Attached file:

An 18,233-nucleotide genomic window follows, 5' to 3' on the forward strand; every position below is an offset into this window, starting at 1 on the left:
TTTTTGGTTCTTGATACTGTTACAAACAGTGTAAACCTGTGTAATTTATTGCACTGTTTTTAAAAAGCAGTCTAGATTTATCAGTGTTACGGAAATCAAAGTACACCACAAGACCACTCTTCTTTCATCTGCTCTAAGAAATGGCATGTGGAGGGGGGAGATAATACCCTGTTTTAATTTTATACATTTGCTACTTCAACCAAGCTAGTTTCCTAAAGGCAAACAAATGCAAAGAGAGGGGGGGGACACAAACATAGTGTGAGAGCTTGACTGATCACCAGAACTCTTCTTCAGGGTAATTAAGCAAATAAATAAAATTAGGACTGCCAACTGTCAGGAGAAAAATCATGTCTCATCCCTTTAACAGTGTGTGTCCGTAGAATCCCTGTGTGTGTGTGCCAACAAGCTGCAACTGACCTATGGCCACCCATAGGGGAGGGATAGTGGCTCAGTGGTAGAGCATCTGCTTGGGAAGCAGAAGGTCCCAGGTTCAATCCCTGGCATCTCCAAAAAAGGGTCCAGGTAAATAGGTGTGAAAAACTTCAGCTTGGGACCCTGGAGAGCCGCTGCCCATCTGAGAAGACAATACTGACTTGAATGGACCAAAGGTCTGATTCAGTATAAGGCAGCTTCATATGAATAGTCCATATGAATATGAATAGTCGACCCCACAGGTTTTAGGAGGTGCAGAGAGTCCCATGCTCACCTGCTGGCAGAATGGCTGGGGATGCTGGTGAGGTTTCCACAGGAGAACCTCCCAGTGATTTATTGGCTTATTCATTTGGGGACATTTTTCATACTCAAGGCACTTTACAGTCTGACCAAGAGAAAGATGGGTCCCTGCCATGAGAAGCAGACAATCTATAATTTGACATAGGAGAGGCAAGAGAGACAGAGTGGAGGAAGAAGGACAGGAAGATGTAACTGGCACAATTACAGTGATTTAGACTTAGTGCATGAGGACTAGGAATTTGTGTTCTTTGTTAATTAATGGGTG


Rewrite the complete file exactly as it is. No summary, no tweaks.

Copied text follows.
An 18,233-nucleotide genomic window follows, 5' to 3' on the forward strand; every position below is an offset into this window, starting at 1 on the left:
TTTTTGGTTCTTGATACTGTTACAAACAGTGTAAACCTGTGTAATTTATTGCACTGTTTTTAAAAAGCAGTCTAGATTTATCAGTGTTACGGAAATCAAAGTACACCACAAGACCACTCTTCTTTCATCTGCTCTAAGAAATGGCATGTGGAGGGGGGAGATAATACCCTGTTTTAATTTTATACATTTGCTACTTCAACCAAGCTAGTTTCCTAAAGGCAAACAAATGCAAAGAGAGGGGGGGGACACAAACATAGTGTGAGAGCTTGACTGATCACCAGAACTCTTCTTCAGGGTAATTAAGCAAATAAATAAAATTAGGACTGCCAACTGTCAGGAGAAAAATCATGTCTCATCCCTTTAACAGTGTGTGTCCGTAGAATCCCTGTGTGTGTGTGCCAACAAGCTGCAACTGACCTATGGCCACCCATAGGGGAGGGATAGTGGCTCAGTGGTAGAGCATCTGCTTGGGAAGCAGAAGGTCCCAGGTTCAATCCCTGGCATCTCCAAAAAAGGGTCCAGGTAAATAGGTGTGAAAAACTTCAGCTTGGGACCCTGGAGAGCCGCTGCCCATCTGAGAAGACAATACTGACTTGAATGGACCAAAGGTCTGATTCAGTATAAGGCAGCTTCATATGAATAGTCCATATGAATATGAATAGTCGACCCCACAGGTTTTAGGAGGTGCAGAGAGTCCCATGCTCACCTGCTGGCAGAATGGCTGGGGATGCTGGTGAGGTTTCCACAGGAGAACCTCCCAGTGATTTATTGGCTTATTCATTTGGGGACATTTTTCATACTCAAGGCACTTTACAGTCTGACCAAGAGAAAGATGGGTCCCTGCCATGAGAAGCAGACAATCTATAATTTGACATAGGAGAGGCAAGAGAGACAGAGTGGAGGAAGAAGGACAGGAAGATGTAACTGGCACAATTACAGTGATTTAGACTTAGTGCATGAGGACTAGGAATTTGTGTTCTTTGTTAATTAATGGGTG